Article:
Sana'a, April 22, 2011- Thousands of protesters demonstrated across Yemen on Friday, again demanding the removal of President Ali Abdullah Saleh who remains vague as to whether he will accept a plan for his leaving office.

In a speech outside the presidential palace in Sana'a, Mr. Saleh said he welcomes efforts of a six-nation Gulf Arab council offering to end anti-government unrest and speed up his leaving office. But Mr. Saleh said any proposals must meet the framework of the constitution.

The president told supporters who waved flags and pictures of him that his government wanted to avoid bloodshed. He rejected what he called an attempted "coup" of freedom and democracy.

Meanwhile, Reuters news says riot police fired into the air to keep pro-and anti-government demonstrators apart in the southern city of Taiz on Friday.

Separately, Yemeni security officials say suspected al-Qaida militants killed at least six soldiers on Friday in attacks in the northeastern province of Marib.

Yemen was battling al-Qaida elements in the country and a separatist rebellion in the south before anti-government unrest erupted earlier this year.

On Thursday, the head of the Gulf Cooperation Council presented Mr. Saleh with a plan that calls for him to transfer power to a deputy, who would then form a unity government within two months.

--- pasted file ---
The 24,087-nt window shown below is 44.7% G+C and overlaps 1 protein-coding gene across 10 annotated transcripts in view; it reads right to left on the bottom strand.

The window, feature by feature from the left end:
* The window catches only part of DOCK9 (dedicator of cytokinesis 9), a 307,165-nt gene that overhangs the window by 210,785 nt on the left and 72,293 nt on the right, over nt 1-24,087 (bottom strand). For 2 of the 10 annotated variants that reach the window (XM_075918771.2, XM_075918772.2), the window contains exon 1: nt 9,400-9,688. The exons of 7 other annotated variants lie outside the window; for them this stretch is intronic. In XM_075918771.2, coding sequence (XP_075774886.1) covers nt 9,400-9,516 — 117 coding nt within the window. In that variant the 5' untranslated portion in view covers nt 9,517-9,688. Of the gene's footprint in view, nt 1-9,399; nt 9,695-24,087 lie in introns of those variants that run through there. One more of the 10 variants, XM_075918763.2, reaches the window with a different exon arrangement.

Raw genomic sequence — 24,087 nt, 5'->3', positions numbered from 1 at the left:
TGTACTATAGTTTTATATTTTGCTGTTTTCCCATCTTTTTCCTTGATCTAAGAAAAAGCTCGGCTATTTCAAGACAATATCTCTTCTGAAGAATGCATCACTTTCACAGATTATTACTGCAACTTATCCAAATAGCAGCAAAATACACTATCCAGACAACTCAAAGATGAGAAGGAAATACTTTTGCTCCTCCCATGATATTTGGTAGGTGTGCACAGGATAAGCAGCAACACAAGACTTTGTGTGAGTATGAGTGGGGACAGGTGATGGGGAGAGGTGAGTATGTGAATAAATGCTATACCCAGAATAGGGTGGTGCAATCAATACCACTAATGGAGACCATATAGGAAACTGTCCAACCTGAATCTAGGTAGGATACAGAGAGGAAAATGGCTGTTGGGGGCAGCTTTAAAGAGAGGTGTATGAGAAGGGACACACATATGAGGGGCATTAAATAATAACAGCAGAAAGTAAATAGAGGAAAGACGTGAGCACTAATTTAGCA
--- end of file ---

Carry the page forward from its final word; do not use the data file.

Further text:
Under the plan, ruling party members would control half of the unity government, 40 percent would be held by an opposition coalition, with the rest made up of unaffiliated parties.

Mr. Saleh said he welcomes the plan but does not say whether he will abide by it. The president has previously indicated that he will not step down until elections scheduled in 2013.

President Saleh has ruled Yemen for the past 32 years.

Yemen army officers arrested for backing protest

SANAA, Apr 22, 2011(AP) — Authorities in Yemen have moved against military figures who defected from the camp of the country's embattled president to join the opposition, arresting several officers on Friday, according to a military official.

The detentions reflect President Ali Abdullah Saleh's defiance in the face of two months of protests demanding he relinquish power and growing defections by loyalists, tribal allies, ranking government officials and military figures.